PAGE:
The driller can take more than one day to complete the exams. However, any single exam must be completed on the day the driller started working on the exam. For example, a driller cannot start a rig exam on one day and return the next day and complete the same rig exam. It is recommended the driller start taking the exams as early as possible in the day to allow sufficient time for completion. On average, it takes drillers one to two hours to complete a given exam and approximately four to five hours to complete the minimum three-exam test.

    A score of at least 70% must be obtained on each exam to be considered successful. The driller need only retake the exam for which a score of less than 70% was obtained. If an exam is failed, the driller will not be informed of the specific incorrect questions/answers or be allowed to review the failed exam. However, if requested, we will provide the driller with general guidance, topics, and issues pertaining to the incorrect questions which will assist the driller in studying for the exam retake. Failed exams may be retaken at any time upon proper scheduling with the SLC and/or regional offices.

    The tests will be graded as soon as possible, however, it may up to one week before the test results are available. The Water Rights office will notify the applicant by telephone or letter of exam results. The applicant may also call the Water Rights office to request the scores if they are graded.

    4. Have an oral exam/interview with the administrators of the Water Well Drilling Program (this may be done in person or by telephone). If the applicant passes each test with a score of 70% or better, the oral exam/interview (approximately 30 minutes) will be scheduled. The oral exam will be conducted at either the Salt Lake office or a regional office and will be scheduled after the written exams are passed. For convenience, the interview may be done before the tests are graded if the program administrators are available. The oral exam will be conducted by well drilling program administrators, and may also include the regional engineer of the area where the driller intends to drill, if applicable.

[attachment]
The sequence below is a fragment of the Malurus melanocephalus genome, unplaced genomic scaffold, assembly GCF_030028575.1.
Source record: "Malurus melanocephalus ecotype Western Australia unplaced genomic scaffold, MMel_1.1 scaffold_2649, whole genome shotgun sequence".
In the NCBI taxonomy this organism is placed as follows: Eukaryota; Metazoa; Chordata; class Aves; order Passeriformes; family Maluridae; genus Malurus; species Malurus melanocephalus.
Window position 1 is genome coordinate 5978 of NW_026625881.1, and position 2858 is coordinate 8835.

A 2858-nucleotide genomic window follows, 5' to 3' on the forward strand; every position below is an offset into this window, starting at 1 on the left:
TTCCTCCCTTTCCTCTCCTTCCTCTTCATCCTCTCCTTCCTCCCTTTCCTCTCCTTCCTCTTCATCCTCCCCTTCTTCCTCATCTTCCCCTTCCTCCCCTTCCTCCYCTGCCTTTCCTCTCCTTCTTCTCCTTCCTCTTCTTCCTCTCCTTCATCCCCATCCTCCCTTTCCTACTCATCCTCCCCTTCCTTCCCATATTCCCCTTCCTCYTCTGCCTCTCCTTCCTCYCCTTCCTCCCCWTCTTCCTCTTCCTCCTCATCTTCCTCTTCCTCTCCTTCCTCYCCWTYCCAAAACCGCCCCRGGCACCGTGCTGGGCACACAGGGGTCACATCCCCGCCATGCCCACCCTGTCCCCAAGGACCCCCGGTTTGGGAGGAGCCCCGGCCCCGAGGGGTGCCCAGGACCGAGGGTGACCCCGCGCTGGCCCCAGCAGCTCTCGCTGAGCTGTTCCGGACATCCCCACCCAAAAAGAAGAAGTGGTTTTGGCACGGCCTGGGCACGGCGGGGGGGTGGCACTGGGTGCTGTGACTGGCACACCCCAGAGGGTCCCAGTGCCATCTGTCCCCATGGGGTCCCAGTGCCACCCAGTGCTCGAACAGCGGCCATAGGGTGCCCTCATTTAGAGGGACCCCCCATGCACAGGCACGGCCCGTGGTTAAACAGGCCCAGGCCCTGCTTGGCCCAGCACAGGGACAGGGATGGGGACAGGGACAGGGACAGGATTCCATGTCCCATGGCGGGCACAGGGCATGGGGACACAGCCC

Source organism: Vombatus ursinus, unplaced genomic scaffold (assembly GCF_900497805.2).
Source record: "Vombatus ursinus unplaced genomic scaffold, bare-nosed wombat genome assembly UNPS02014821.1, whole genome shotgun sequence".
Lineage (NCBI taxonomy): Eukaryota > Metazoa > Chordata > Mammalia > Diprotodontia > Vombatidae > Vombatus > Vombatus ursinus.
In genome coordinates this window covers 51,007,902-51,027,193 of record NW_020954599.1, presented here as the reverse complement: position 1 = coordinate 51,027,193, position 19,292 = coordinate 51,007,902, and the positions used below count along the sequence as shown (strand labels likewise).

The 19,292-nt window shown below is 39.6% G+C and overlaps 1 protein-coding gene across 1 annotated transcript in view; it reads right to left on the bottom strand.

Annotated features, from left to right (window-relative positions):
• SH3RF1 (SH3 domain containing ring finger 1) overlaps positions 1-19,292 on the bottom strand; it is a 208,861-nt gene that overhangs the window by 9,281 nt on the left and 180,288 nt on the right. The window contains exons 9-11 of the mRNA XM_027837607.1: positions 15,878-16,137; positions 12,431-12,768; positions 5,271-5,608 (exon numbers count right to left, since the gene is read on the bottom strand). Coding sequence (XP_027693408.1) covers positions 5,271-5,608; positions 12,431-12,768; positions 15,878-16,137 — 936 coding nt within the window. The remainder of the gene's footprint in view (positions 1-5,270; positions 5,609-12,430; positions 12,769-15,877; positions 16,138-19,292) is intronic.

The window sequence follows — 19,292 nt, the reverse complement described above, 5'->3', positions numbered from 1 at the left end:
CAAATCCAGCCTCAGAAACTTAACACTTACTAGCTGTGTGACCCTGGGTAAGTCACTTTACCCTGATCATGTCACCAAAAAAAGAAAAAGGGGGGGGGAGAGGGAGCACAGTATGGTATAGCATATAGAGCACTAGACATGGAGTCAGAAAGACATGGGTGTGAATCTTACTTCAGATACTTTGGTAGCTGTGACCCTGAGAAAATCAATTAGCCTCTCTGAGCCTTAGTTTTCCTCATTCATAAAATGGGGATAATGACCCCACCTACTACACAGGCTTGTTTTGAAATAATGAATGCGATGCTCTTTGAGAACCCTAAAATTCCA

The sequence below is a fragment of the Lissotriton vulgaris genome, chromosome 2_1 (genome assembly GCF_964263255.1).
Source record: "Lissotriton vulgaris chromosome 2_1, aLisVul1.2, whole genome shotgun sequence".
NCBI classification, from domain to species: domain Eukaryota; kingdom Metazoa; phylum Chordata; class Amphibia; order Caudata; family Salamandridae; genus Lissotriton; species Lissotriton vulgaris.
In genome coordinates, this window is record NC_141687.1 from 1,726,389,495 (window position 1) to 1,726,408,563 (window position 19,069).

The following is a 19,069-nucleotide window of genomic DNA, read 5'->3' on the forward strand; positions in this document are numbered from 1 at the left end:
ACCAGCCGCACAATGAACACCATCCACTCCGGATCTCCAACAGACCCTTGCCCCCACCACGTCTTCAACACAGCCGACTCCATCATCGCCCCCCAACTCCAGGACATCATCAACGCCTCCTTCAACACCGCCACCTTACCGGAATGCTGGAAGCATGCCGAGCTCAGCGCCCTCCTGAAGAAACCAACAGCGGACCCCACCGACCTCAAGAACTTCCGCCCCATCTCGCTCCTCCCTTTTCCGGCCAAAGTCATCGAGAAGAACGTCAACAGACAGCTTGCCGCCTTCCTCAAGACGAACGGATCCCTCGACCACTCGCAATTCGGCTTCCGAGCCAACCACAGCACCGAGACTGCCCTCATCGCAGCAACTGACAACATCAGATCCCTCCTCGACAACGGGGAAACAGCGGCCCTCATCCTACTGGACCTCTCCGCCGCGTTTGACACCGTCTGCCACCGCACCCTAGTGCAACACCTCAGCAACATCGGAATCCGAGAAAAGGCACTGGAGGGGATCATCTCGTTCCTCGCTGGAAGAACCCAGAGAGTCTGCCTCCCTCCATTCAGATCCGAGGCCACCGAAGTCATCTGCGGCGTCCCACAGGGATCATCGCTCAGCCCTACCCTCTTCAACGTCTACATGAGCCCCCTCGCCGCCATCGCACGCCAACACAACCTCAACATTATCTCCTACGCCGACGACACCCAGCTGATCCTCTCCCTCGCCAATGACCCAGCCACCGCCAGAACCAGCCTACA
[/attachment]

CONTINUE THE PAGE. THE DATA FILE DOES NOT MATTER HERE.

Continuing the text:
5. Submit either a $5000 cash bond or a $5000 surety bond using either the cash bond form or the surety bond form. Keep in mind that a Utah Water Well Driller's License is issued to individual drillers and not to drilling companies. The same applies to the bond in that every licensed driller must obtain their own bond. That is, regardless of the number of licensed drillers working for one company, each licensed driller must post their own bond, under their name, with the State Engineer Office.

After proper submission of the application and fee, successful completion of written and oral exams, and upon receipt of the $5000 bond, the Utah Water Well Drillers License will be issued. The license documentation will consist of a portrait-sized license certificate as well as a laminated card-sized certificate that can be carried in a driller's wallet. Keep in mind that the well driller's license must be renewed every other year at the end of June as per the driller's last name (A-L on odd years and M-Z on even years). Renewal requirements consist of submission of a renewal application, a $100 renewal fee, submission of proof of at least 12 continuing education credits, and proof of bond continuation. In addition, the driller must be current on all start card and well log submissions for the previous licensing period before a license can be renewed.

Click here for a contact list, if you have any questions concerning this material or the licensing process.